If you've ever seen the classic African-American film, The Five Heartbeats, you know that the scene when the leading men get their dreams stolen by The (whitewashing, song-stealing) Five Horseman is a real-life tear jerker. Like in any movie based in that time period, it was made abundantly clear that black creatives had gotten the short end of the stick for decades. Before Elvis Presley, Little Richard was the crowned king of Rock & Roll. And before Moschino teamed up with Sephora, Raynell Steward, affectionately known as Supa Cent, created The Crayon Case.
A business that started off as a small town operation is now a company that has garnered over $1 million in less than two hours. If that isn't black girl sorcery at its finest, I'm not sure what is.
Dave Kotinsky/Getty Images for Beautycon
Supa is a mother-of-two, fiance to a business owner, and New Orleans native who's created a platform for women who have gone through hell to beat the odds. In the past, she's broken the Guinness Book World record for having the largest toy giveaway (ever), and after building her multi-million dollar company from the ground up, she is one of the most relatable influencers in the game right now. What's not to love?
Although Supa has been wildly successful on her journey, there are forces beyond our control that will always try to snatch your joy when you're not looking. I'm a huge fan of Shark Tank, and on the investment-centric show, they always talk about how easy it is for a "big fish" to rip you off and we're seeing that in real life when it comes to the latest Moschino x Sephora collaboration. The collection, which drops April 25, is Sephora's second project with fashion designer, Jeremy Scott, which features teddy bear and, you guessed it, school supply-themed beauty products. How original.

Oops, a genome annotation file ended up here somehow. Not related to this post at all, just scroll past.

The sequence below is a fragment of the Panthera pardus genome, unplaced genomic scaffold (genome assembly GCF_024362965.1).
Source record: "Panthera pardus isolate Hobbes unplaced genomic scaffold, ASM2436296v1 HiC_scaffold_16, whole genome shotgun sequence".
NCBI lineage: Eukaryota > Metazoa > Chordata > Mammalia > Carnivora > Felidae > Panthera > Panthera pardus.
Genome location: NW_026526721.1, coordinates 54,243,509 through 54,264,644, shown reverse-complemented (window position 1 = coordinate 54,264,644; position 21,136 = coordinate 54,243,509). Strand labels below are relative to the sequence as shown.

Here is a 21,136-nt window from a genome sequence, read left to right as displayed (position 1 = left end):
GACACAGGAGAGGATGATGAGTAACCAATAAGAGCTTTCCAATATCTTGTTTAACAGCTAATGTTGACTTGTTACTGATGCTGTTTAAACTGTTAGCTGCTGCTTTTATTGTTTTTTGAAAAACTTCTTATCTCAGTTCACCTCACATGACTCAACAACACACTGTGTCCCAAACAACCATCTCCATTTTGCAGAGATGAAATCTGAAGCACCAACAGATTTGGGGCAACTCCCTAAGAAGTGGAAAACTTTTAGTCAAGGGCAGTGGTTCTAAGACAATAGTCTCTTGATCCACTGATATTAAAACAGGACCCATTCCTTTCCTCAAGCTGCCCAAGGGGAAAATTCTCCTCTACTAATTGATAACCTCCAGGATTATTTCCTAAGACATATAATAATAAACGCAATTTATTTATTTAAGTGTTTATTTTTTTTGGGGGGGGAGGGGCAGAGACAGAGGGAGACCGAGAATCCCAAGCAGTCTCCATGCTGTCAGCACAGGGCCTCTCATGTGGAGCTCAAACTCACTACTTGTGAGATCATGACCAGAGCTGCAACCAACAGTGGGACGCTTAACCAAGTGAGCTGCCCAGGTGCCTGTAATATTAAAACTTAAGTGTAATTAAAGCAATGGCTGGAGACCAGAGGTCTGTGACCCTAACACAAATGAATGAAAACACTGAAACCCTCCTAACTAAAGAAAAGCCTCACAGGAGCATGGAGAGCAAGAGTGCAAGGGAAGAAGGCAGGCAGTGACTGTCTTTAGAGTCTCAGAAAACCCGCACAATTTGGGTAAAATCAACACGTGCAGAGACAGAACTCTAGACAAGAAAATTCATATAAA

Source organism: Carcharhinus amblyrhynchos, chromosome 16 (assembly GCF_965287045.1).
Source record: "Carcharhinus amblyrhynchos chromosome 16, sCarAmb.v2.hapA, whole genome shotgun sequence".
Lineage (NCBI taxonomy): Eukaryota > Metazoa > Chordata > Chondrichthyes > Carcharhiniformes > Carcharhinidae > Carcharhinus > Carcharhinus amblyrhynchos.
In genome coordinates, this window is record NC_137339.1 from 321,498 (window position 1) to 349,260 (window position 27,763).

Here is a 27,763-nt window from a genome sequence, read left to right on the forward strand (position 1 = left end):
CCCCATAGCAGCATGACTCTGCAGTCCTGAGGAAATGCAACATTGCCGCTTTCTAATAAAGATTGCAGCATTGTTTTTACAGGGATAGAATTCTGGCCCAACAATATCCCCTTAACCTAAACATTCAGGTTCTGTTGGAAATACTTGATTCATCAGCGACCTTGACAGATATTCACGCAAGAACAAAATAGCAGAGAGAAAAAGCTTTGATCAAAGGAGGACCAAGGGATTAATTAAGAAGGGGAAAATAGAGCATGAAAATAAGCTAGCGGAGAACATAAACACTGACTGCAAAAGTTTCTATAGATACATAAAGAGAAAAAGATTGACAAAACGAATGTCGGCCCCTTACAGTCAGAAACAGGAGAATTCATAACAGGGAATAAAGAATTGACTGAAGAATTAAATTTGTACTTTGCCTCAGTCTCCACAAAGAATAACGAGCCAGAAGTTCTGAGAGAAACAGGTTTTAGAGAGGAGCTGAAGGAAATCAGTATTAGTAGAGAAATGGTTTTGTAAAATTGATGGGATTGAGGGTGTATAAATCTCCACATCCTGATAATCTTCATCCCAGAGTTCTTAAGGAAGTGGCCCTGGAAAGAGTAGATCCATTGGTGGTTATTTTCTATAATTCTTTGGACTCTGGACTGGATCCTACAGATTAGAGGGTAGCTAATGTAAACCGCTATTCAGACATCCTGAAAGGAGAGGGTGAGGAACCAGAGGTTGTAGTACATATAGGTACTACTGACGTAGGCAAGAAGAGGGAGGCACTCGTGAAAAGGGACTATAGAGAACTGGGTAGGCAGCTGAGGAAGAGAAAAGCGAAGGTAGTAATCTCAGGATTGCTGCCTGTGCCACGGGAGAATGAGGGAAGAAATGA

Diet Prada is a popular Instagram page that investigates people knocking each other off, and here's what they had to say about the situation:
"Although in line with the house codes, the collection bears a suspicious resemblance to @thecrayoncase. Launched in 2017 by entrepreneur @supa_cent, much of the line is school-supplies themed, with restocks of the Crayola-inspired palettes and pencil makeup brushes selling out on the regular. Is it possible that Moschino's SS19 marker collection birthed the inspiration for this collaboration? Maybe, but it's hard to fathom with so much overlap."
It's these types of moves that definitively prove that these companies don't have enough black women in the boardroom. Somebody, anybody in the room should have told them, 'nah, sis'.
An article by Black Enterprise mentioned the fact that Sephora could have saved themselves some embarrassment and earned a few extra coins by just partnering with Supa, who literally bought a manufacturing warehouse to avoid constantly selling out of product. Tsk tsk.
The Crayon Case (Image: Facebook)
Since dropping promo for the collaboration, the internet has been buzzing, proving that it's not easy as it was back in the gap to steal from a black creative and not catch any backlash. Despite the fact that these companies may make millions off of one woman's brilliant idea, Supa built a next-level brand with a loyal following that no one else can duplicate.
Despite the chaos that has since erupted in Sephora and Jeremy's comment sections, Supa has yet to issue an official statement proving that real business owners move in silence, even when sh*t gets real. And when the mainstream refuses to show love, know that xoNecole always has your back.
Featured image courtesy of Sephora.